Tesco to scrap cheque payments
Tesco is to stop accepting personal cheques from shoppers despite concerns that this may disadvantage older customers.
The supermarket giant says that from 25 February it will only accept payments by cash, debit card or credit card. It says scrapping cheque payments will speed up the service at checkouts and also prevent cheque fraud.
However, Tesco stores will continue to accept business cheques authorised by Transax at customer service desks and petrol filling stations only.
From 1 March, Marks & Spencer will also stop allowing customers to pay by personal cheque.
Mervyn Kohler, spokesman for charity Help the Aged, says: "Tesco is narrowing down the options for older people in a frightening way.
"Many older people are still concerned about the security of card payments and prefer familiar payment methods like cash and cheques.
"Cheques still remain a very important channel that older people rely on, and it is rather premature to be withdrawing it while people still want to pay in this way.
"The right way forward is to provide people with several different options."
Figures from APACS, the UK payment association, show that five million adults use cheques on a regular basis with women 52% more likely to pay by cheque than men.
But it estimates that by 2015 personal cheques will only account for 2.3% of all non-cash payments.
Issued by a bank as part of a current account and, in a nutshell, serves as electronic cash. Unlike a credit or charge card, where you get an interest-free period before you have to settle the bill, the funds spent on a debit card are withdrawn immediately from your current account. Unless you’ve arranged an overdraft, if you don’t have the cash in the account, you can’t spend it.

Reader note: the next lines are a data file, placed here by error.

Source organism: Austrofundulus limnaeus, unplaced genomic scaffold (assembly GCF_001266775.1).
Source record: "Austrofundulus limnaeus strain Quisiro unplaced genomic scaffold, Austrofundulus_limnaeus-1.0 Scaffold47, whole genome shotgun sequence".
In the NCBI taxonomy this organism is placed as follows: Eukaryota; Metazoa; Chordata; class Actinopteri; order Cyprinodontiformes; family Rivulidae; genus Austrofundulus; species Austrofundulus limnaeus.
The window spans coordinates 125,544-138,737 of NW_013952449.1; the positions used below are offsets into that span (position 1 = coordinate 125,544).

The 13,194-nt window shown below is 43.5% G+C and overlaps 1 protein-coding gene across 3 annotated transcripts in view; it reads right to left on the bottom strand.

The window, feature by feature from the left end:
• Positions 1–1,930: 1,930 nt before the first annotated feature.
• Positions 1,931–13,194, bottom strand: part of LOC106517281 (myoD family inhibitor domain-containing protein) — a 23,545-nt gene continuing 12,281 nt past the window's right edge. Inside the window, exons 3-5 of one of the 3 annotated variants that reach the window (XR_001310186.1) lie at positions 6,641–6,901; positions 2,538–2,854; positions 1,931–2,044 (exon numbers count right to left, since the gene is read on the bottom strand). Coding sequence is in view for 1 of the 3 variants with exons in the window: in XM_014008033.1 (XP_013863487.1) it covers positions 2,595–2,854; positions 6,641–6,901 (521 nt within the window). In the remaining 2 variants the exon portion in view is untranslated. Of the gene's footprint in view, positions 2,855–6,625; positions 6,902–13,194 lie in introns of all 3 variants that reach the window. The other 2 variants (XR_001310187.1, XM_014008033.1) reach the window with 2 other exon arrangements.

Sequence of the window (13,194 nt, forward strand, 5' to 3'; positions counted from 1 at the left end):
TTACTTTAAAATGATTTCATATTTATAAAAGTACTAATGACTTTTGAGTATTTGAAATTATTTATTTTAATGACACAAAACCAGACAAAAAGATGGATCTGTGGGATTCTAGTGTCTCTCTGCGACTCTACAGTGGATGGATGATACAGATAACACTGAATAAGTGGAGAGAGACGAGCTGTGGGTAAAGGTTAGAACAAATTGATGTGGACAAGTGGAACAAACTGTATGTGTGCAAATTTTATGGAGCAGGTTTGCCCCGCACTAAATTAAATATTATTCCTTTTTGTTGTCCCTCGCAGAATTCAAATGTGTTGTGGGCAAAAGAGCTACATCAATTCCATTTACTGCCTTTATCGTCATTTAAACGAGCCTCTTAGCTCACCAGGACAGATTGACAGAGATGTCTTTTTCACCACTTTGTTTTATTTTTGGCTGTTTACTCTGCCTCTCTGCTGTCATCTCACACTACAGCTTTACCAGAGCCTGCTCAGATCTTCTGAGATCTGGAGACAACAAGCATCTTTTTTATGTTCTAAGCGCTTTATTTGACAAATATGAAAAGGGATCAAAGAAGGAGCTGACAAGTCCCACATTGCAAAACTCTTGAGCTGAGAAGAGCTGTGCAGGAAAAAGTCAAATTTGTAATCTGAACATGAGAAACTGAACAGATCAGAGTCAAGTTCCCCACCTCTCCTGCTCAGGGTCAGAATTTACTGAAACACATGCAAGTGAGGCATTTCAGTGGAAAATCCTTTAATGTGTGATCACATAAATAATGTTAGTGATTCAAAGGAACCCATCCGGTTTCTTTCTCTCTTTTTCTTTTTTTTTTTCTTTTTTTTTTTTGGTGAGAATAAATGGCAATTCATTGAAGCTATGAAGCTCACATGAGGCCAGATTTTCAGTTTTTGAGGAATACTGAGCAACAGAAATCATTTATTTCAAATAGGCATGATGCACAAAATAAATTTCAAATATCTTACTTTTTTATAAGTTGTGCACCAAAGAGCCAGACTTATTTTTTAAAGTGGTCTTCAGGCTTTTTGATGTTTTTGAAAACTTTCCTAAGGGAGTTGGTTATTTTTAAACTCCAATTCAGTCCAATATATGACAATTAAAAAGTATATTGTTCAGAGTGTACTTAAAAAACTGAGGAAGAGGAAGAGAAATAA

Used by the holder to buy goods and services, credit cards also have a monthly or annual spending limit, which may be raised or lowered depending on the creditworthiness of the cardholder. But unlike charge cards, borrowers aren’t forced to pay the balance off in full every month and, as long as they make a stated minimum payment, can carry a balance from one month to the next, generating compound interest. As the issuing company is effectively giving you a short-term loan, most credit cards have variable and relatively high interest rates. Allowing the interest to compound for too long may result in dire financial straits.